The Lethal Force Triad: Ability, Opportunity and Jeopardy

by Drew Beatty

Use of deadly force is determined to be justifiable or not in the eyes of the courts and/or a jury. Of the many factors that come into play regarding use of force, the determination whether the use of force was justified or not, depends on the defendant demonstrating that three criteria were present in the incident: Ability, Opportunity and Jeopardy, or AOJ.

For a more detailed discussion and practical examples of the AOJ principles, watch this seminar on Lethal Force and The Law by Second Call Defense Founder Sean Maloney. Although the AOJ discussion begins at the 39:00 mark, the entire video is important for any firearms owner to watch. There are many books available on this subject as well.

It is important to understand that the justification of self-defense will be analyzed under the Reasonable Person Standard. This standard is described by Sean Maloney in his seminar as “what would a reasonable, prudent person have done in the same situation knowing what the defendant knew.” The presence of Ability, Opportunity and Jeopardy will be analyzed from this standard.

Ability: Ability is most commonly associated with some kind of weapon, whether hands and feet, gun, knife, ink pen or a bag of frozen squirrels (watch Sean Maloney’s seminar video above for more on this). In order for use of force to be justifiable under the law, your attacker must have the power — or ability — to cause serious bodily injury or death. He or she must be strong enough and have the capability to do you harm to a level that would justify a deadly force response.

Courts also take into consideration the concept of disparity of force. A large muscular person can have a force advantage over a smaller, less athletic person. A man can have a force advantage over a woman due to size and strength differences. A healthy person can have a physical advantage over a disabled person. A group of attackers can have a force advantage over an individual. Disparity of force can also change while a deadly force encounter is occurring if an injury sustained during the incident renders a defendant less capable of protecting him or herself.

Opportunity: Opportunity is the second component of AOJ that must be demonstrated to a jury to justify the use of deadly force. The person with the ability to attack you with lethal force must also have the opportunity to do so, and do so immediately. Distance or proximity to you is the most important factor regarding opportunity.

A man threatening to kill you with a knife on the other side of a long, high chain link fence may be demonstrating the desire and ability to inflict lethal harm, but does not have the opportunity to do so. A man 200 yards away with a scoped rifle, though far away, does have an opportunity to act with deadly intent. A person banging menacingly on your apartment door shouting threats does not have opportunity. As soon as the door is breached, he does.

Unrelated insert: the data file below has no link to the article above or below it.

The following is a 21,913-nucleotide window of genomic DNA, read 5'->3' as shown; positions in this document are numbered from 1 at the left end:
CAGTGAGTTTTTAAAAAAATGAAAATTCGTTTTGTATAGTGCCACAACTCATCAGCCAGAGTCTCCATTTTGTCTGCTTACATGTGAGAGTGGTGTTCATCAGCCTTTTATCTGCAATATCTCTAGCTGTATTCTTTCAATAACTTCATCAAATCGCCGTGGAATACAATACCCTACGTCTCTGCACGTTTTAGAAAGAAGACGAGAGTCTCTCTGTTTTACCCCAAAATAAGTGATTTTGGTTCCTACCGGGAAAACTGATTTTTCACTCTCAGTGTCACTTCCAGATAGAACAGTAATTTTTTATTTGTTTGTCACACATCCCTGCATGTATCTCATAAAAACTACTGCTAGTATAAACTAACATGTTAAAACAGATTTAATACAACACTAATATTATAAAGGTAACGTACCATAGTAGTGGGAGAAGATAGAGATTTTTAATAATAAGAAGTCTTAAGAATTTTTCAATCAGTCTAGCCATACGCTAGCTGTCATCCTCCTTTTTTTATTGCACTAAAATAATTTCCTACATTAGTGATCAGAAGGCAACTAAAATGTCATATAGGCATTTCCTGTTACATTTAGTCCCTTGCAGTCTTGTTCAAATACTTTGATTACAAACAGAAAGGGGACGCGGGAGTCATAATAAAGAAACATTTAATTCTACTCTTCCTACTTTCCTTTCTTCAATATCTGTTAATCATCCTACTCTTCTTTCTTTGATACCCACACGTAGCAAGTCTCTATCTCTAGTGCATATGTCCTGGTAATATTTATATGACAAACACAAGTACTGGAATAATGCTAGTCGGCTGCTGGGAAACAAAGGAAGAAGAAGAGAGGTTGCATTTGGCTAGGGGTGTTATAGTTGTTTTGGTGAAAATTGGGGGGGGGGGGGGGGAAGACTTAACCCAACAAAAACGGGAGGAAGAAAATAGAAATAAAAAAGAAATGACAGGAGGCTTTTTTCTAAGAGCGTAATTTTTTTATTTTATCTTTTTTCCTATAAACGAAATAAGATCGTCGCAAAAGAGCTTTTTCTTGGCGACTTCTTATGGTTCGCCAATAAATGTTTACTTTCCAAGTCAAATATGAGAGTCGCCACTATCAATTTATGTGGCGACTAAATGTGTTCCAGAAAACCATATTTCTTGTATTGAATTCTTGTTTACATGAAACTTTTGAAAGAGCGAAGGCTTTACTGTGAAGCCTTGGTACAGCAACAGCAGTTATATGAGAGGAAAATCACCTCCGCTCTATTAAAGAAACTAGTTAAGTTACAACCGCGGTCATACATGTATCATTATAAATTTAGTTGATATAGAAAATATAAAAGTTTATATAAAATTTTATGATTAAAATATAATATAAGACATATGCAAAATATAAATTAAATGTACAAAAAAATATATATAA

Jeopardy: The third component in the AOJ triad is jeopardy. In order to fulfill the jeopardy criteria, you must demonstrate that the attacker clearly indicated that he was going to carry out an attack. Jeopardy speaks to the attacker’s intent. This can be either through words such as a direct threat to do harm, or actions, such as moving toward you in a threatening manner, or both. Like opportunity, jeopardy must also be immediate to justify a lethal response, and a defendant must demonstrate that he or she acted in a manner consistent with the Reasonable Person Standard.

It is also important to note that the jeopardy component can change in an instant. If the threat ceases the attack, jeopardy is no longer present.

Preclusion: One additional factor that is often combined with AOJ is preclusion. Preclusion speaks to the unavoidability of your use of deadly force, again analyzed from the Reasonable Person Standard. You must demonstrate that as a reasonable person you saw no way to avoid having to employ deadly force to counter the attack on you, such as running away or employing some lesser level of force other than lethal force.

Preclusion requirements can vary by certain legal jurisdictions in the US. However, applying the Reasonable Person Standard, if you could have avoided using lethal force, isn’t it common sense that you would have?

Justifiable lethal force used in self-defense is a legal construct. It is important to understand the AOJ triad and how that relates to the use of lethal force. It is just as important to have a team like Second Call Defense on your side to defend you if you are the one who was forced to defend your life from an attack.

Drew Beatty is a 50 year old husband and father, and a lifetime resident of the great state of Colorado. He is a long-time firearms enthusiast as well as a strong advocate for The Second Amendment.